There are some schools which are challenging this paradigm of education: Templestowe College Bridgemary Community School in Gosport, Hampshire, UK, and Hodgkins School, Adams County, USA, are examples of this. Unfortunately, the effects of such changes will emerge over time and for many in leadership the risk is too big a requirement. Hybrid models which are enthusiastically recommended by those who have set up such learning programs, occupy the middle ground. Northern Beaches Christian College in Sydney is an example of this.
Templestowe High School, Melbourne’s Principal, Peter Hutton describes the teaching and learning program as:
“We have deliberately removed many of the restrictions that “traditional” schools place on students, such as year level structures, single age classes and authoritarian hierarchy structures. We do have a vibrant and productive learning atmosphere, scheduled class times, a uniform which is worn with pride and very high standards of respect shown for one another”. They are still meeting the curriculum requirements for the Australian Curriculum Australian Curriculum, Assessment and Reporting Authority. (n.d.).
Bridgemary Community School in Gosport, Hampshire currently has classes with mixed age ranges based on ability. Currently, this is based on a two-year age gap. Head teacher, Cheryl Heron states:
“This is stage four in a five-stage process which we hope will end with the school open 365 days a year, seven days a week, 24 hours a day. We want it to be a true centre of learning for this community and this is just a step along that path. Eventually, this school will be open to adults and youngsters offering them courses and lessons they want to do when they want to do them.”
Adams County School District moved from age-based grouping to standards-based learning, three years ago. This belief is founded on the principle that every child learns in different ways. Hodgkins School Principal, Sarah Gould, states:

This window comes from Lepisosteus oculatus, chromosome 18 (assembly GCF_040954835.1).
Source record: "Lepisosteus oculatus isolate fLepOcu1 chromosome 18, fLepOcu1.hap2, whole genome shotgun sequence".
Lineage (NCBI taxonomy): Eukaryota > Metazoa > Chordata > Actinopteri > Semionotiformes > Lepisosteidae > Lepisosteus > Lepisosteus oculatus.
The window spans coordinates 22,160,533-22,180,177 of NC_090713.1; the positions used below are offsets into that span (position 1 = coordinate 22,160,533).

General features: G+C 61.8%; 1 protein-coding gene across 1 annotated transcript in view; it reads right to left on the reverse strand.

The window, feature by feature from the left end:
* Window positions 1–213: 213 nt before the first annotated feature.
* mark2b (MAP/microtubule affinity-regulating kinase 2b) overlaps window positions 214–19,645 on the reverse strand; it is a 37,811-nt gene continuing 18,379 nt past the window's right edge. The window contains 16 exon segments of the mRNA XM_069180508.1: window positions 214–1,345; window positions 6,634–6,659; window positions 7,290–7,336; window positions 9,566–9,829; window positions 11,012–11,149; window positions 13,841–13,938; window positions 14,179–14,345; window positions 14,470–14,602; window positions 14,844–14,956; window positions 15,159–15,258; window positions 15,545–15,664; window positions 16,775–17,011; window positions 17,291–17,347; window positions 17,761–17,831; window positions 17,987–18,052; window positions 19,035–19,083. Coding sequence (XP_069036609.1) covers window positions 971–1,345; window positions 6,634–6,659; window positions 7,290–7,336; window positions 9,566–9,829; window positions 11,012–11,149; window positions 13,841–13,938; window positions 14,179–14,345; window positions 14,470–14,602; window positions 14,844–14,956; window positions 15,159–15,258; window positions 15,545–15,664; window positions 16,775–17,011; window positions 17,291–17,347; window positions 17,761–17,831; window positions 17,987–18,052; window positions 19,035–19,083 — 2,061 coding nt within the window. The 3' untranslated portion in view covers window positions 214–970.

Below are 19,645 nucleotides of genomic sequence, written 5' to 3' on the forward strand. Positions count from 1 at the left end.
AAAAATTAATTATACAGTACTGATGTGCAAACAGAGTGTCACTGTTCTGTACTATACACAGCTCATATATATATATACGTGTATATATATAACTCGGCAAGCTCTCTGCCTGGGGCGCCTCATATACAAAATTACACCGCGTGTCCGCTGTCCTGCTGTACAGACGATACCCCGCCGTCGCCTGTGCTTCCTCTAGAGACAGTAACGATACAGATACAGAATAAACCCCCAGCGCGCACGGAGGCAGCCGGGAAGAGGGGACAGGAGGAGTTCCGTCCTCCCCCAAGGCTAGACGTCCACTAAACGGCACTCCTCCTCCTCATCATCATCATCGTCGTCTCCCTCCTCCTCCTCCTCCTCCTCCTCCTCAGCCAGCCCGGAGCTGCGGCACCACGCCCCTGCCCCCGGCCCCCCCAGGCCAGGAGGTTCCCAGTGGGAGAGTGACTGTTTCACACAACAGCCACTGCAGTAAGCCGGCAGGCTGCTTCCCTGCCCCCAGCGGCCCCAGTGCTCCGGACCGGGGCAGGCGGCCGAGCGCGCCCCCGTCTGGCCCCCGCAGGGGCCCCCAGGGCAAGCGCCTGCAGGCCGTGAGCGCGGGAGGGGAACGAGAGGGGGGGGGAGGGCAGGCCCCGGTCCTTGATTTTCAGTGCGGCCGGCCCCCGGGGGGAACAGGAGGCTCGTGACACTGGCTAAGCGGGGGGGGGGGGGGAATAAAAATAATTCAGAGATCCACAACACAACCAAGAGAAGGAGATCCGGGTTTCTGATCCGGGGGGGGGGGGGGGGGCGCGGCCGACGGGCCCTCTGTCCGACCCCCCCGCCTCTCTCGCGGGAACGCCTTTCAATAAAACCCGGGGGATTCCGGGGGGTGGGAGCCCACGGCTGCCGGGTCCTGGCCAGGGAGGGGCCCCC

“Every single student is getting an individualized education. We are giving our kids exactly what they need when they need it.”
CNN televised a report on this process with the unfortunate title: School lumps by ability not age:
Northern Beaches Christian School in Sydney has created a model that is somewhat hybrid, falling ideologically between the examples above and the traditional model of school. Their Principal, Stephen Harris is proud of the project based learning embedded into their curriculum, describing students as authors of their own learning journey, co-creating their learning with teachers as mentors, experts, and guides.
In all these examples, the issue of effective teaching (dependent on a combination of attracting the right people, and successful teacher training) is paramount. The following table indicates the skills and practices required:
Khan proposes a change to the way in which teachers are deployed, not a reduction in teacher numbers. His solution to the loneliness and isolation of conventional classroom practice is to see teaching as a team sport and facilitate this by placing between 75 and 100 students in a large space with 3 to 4 teachers (Khan, 2012, pp. 197-198). He also postulates that school would better serve its purpose of educating young people if it became a perpetual offering, much in the manner that Cheryl Heron foresees at Bridgemary Community School. The fluencies of C21st learning are well suited to this type of model (Crockett, L., Jukes, I., & Churches, A. 2011). Khan is putting into practice some of the theories postulated by those such as Lemke (2010).
Where does all this leave teachers debating the value of digital artefacts? Like any resource, there is a time, place and student whose learning will benefit from viewing such a production. Effective teachers will apply their skills to selecting artefacts recorded by others and making appropriate examples themselves. As with any other tool, digital artefacts will provide an addition to a personal toolbox developed since these teachers began their professional training.